Programmable DC load for testing batteries and stuff..

For several projects I have been needing a way to draw a precise amount of current from a DC source. This is useful for testing battery capacities, motor controllers, over current protection circuits and stuff like that. My Friend Thomas Scherrer over at webx.dk have a schematics for programmable DC load that I used as a basis my own project.

In essence a operational amplifier controls the current through a load via. a MOSFET transistor to achieve a  specific voltage over a sense resistor, thus achieving a desired current.

Thomas’ original circuit the current are set by a potentiometer and the accurate current measured by a current meter connected in series with the load.  I did not have a current meter that would accurately cover the current range I needed so I wanted to create a circuit that allowed for calibration at relatively low currents and then being able to linearly extrapolate to higher currents.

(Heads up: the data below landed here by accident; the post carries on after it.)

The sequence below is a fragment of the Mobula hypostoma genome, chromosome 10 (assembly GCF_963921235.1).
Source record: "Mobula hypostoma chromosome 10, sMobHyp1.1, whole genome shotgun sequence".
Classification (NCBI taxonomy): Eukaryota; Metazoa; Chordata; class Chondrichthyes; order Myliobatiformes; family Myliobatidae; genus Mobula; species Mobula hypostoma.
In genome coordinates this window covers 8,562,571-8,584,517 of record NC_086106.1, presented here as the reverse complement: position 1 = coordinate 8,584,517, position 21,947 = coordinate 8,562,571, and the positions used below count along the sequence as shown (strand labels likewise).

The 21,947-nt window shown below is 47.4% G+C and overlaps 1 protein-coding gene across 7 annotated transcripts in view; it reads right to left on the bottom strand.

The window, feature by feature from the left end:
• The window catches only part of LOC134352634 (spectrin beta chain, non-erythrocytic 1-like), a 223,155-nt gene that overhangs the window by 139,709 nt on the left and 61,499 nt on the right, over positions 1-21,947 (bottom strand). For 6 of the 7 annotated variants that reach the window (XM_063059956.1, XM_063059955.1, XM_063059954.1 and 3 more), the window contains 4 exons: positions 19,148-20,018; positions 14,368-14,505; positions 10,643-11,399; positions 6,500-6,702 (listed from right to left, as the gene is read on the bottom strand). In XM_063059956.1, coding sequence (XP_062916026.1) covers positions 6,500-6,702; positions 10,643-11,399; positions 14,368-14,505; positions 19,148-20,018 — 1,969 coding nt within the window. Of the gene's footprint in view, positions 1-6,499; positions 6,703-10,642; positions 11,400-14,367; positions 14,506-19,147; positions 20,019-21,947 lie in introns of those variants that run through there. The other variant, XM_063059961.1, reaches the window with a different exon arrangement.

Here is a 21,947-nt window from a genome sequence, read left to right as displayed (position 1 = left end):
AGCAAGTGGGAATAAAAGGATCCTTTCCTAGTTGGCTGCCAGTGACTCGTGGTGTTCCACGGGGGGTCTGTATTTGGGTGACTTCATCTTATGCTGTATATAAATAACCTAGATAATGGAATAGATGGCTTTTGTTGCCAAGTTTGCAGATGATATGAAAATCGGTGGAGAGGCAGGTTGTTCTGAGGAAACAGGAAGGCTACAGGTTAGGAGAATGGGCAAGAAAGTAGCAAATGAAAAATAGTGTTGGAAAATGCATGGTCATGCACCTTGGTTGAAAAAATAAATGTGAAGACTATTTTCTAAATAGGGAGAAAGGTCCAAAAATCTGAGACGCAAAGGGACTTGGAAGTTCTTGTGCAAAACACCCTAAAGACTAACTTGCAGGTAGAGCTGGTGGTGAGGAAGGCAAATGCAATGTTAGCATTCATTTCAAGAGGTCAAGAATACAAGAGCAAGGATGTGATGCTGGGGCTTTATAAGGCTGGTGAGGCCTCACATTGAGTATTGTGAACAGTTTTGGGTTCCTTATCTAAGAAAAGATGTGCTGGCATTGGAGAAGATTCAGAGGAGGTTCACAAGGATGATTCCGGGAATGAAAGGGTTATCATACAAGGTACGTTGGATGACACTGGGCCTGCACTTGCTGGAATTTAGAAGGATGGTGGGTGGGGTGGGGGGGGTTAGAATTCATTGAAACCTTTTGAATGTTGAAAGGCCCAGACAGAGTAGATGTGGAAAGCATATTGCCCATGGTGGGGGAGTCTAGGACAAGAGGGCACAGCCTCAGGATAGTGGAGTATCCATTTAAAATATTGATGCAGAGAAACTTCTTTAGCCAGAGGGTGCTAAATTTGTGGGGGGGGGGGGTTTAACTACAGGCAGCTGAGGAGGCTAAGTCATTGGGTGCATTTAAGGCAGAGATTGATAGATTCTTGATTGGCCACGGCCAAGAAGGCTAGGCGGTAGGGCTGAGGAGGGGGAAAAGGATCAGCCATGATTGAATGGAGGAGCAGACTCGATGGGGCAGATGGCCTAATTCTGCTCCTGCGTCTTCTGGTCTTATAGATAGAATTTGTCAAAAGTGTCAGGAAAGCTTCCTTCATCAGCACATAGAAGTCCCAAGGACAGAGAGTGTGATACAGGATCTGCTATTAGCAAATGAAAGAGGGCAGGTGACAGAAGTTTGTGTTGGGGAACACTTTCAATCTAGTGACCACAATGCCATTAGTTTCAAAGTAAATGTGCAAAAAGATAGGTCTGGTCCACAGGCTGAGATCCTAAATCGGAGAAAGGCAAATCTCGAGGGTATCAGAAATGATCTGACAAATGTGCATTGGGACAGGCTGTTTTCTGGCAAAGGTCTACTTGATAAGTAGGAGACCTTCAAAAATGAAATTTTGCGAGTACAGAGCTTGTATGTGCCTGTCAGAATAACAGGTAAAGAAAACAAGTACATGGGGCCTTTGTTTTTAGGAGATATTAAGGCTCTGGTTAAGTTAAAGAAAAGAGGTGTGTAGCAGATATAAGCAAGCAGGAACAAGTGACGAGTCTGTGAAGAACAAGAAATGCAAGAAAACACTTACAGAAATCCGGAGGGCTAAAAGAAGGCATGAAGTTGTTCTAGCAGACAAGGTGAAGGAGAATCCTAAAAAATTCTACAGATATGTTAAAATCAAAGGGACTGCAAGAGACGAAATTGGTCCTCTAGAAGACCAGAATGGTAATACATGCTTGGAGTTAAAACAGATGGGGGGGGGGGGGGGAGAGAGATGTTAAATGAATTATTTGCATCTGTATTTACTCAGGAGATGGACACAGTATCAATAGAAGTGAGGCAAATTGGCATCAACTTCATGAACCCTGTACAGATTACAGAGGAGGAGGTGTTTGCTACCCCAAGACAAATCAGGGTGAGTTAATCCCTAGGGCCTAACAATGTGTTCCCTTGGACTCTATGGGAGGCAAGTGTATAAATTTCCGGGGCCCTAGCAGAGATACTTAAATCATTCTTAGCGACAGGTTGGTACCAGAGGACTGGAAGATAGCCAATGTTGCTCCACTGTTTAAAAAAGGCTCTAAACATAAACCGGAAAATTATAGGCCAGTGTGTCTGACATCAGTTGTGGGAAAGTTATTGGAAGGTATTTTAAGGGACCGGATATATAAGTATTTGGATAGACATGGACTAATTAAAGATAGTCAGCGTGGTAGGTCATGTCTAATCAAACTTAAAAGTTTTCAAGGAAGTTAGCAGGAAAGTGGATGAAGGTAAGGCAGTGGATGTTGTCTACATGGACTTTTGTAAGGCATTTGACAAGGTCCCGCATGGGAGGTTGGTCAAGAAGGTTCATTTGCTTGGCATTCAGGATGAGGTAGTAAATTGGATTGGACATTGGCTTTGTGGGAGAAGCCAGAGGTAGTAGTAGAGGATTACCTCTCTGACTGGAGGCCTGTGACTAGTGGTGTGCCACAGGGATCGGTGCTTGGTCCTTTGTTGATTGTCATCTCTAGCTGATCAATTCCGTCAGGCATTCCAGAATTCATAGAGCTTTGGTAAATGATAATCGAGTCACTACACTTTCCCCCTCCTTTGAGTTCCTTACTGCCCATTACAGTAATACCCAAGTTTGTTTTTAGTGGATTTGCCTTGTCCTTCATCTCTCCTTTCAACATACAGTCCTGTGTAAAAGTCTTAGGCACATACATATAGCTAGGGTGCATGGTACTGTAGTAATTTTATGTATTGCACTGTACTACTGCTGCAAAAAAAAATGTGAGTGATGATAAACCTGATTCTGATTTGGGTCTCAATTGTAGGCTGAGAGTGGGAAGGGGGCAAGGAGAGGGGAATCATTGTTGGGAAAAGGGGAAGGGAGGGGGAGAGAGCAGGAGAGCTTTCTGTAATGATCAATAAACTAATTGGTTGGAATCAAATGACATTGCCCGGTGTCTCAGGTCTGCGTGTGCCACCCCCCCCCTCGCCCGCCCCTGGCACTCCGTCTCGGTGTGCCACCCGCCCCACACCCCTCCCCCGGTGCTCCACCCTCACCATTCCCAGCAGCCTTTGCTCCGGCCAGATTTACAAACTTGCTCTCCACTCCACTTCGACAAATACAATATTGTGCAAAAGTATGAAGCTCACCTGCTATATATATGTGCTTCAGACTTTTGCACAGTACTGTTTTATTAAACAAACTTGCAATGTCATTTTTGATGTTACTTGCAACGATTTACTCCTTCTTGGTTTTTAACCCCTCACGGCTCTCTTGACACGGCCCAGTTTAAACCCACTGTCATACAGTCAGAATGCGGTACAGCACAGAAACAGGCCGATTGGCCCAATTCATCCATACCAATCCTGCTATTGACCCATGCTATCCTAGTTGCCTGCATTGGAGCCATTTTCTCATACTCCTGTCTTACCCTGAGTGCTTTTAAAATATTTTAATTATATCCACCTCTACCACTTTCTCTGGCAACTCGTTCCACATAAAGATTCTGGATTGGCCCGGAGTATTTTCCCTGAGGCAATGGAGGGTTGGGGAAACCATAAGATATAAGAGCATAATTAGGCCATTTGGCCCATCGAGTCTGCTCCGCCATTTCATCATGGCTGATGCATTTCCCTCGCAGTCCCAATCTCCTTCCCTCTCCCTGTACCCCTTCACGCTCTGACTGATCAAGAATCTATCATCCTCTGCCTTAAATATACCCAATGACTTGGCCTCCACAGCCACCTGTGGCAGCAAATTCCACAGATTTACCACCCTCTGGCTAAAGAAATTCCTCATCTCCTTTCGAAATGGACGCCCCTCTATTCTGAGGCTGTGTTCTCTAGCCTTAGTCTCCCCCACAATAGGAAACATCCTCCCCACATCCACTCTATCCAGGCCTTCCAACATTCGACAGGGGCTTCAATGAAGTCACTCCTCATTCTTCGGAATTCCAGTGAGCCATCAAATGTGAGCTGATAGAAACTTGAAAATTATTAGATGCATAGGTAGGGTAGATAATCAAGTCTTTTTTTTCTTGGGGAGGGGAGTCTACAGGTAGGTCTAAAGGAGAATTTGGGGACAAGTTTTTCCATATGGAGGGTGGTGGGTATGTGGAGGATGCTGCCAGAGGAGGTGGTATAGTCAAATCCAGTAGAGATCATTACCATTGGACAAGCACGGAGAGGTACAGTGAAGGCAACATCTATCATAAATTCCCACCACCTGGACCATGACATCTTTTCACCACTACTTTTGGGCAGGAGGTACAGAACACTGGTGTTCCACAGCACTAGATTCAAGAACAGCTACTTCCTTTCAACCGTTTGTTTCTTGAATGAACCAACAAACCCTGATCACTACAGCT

I ended up with this circuit. I used IRFZ44 MOSFETs . Thomas mention that using high voltage MOSFETs with much higher ON resistance provides a better and more stable result. The sense resistors were 0.1Ohm 5W types.

The potentiometer is replaced by a 12 bit D/A converter (MCP4921) driven by a precision voltage reference. A microcontroller (Arduino) .  A display and encoder sets the current as well as providing a on/off function. 

 

The MOSFETs and sense resistors were mounted on a old CPU cooler and connected to the circuit via. wires.

Finally I made a CNC routed circuit board for the controller.

The Arduino code allow the current to be controlled in  steps of 6.25mA with a fill scale current of 25A. In practice the encoder will set the current in steps of 62.5mA (steps of 10) to provide a more practical adjustment speed. The code also display voltage across the load and power dumped into load.

A small offset is needed between the DAC values and the actual output current, in my build it was around 12LSB.  Otherwise the current was calibrated  by setting the output to 10A and adjusting  the R22 trimmer to achieve 10A on a external current meter.

 

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